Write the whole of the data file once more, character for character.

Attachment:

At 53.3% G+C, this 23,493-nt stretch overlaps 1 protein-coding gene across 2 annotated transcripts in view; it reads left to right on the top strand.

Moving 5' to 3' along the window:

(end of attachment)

At 53.3% G+C, this 23,493-nt stretch overlaps 1 protein-coding gene across 2 annotated transcripts in view; it reads left to right on the top strand.

Moving 5' to 3' along the window: